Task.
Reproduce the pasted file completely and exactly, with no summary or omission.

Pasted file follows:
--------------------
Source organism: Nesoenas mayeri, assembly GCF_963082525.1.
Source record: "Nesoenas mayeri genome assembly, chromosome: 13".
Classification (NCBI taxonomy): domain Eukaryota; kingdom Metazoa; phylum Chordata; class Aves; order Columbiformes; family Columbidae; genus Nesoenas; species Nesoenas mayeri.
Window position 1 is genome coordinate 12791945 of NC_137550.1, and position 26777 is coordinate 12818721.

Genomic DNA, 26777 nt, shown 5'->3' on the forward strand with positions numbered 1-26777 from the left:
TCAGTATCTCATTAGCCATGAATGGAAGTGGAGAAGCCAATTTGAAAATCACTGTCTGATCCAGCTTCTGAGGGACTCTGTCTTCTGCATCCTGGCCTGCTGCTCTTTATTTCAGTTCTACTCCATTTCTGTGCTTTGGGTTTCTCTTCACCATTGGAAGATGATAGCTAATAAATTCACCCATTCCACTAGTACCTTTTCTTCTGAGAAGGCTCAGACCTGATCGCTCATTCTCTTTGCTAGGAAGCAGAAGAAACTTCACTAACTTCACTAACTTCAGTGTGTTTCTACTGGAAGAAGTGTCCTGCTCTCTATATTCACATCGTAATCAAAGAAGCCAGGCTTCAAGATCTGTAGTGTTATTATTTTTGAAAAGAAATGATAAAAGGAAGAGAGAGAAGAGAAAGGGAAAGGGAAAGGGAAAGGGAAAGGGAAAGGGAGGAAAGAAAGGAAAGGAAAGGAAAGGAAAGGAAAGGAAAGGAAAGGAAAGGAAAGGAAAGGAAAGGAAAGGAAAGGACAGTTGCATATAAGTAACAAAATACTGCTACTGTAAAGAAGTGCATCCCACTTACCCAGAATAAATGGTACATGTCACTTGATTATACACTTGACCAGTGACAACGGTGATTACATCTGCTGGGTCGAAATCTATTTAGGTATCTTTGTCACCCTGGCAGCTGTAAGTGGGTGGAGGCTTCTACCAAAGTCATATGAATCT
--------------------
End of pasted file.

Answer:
Source organism: Nesoenas mayeri, assembly GCF_963082525.1.
Source record: "Nesoenas mayeri genome assembly, chromosome: 13".
Classification (NCBI taxonomy): domain Eukaryota; kingdom Metazoa; phylum Chordata; class Aves; order Columbiformes; family Columbidae; genus Nesoenas; species Nesoenas mayeri.
Window position 1 is genome coordinate 12791945 of NC_137550.1, and position 26777 is coordinate 12818721.

Genomic DNA, 26777 nt, shown 5'->3' on the forward strand with positions numbered 1-26777 from the left:
TCAGTATCTCATTAGCCATGAATGGAAGTGGAGAAGCCAATTTGAAAATCACTGTCTGATCCAGCTTCTGAGGGACTCTGTCTTCTGCATCCTGGCCTGCTGCTCTTTATTTCAGTTCTACTCCATTTCTGTGCTTTGGGTTTCTCTTCACCATTGGAAGATGATAGCTAATAAATTCACCCATTCCACTAGTACCTTTTCTTCTGAGAAGGCTCAGACCTGATCGCTCATTCTCTTTGCTAGGAAGCAGAAGAAACTTCACTAACTTCACTAACTTCAGTGTGTTTCTACTGGAAGAAGTGTCCTGCTCTCTATATTCACATCGTAATCAAAGAAGCCAGGCTTCAAGATCTGTAGTGTTATTATTTTTGAAAAGAAATGATAAAAGGAAGAGAGAGAAGAGAAAGGGAAAGGGAAAGGGAAAGGGAAAGGGAAAGGGAGGAAAGAAAGGAAAGGAAAGGAAAGGAAAGGAAAGGAAAGGAAAGGAAAGGAAAGGAAAGGAAAGGAAAGGAAAGGACAGTTGCATATAAGTAACAAAATACTGCTACTGTAAAGAAGTGCATCCCACTTACCCAGAATAAATGGTACATGTCACTTGATTATACACTTGACCAGTGACAACGGTGATTACATCTGCTGGGTCGAAATCTATTTAGGTATCTTTGTCACCCTGGCAGCTGTAAGTGGGTGGAGGCTTCTACCAAAGTCATATGAATCT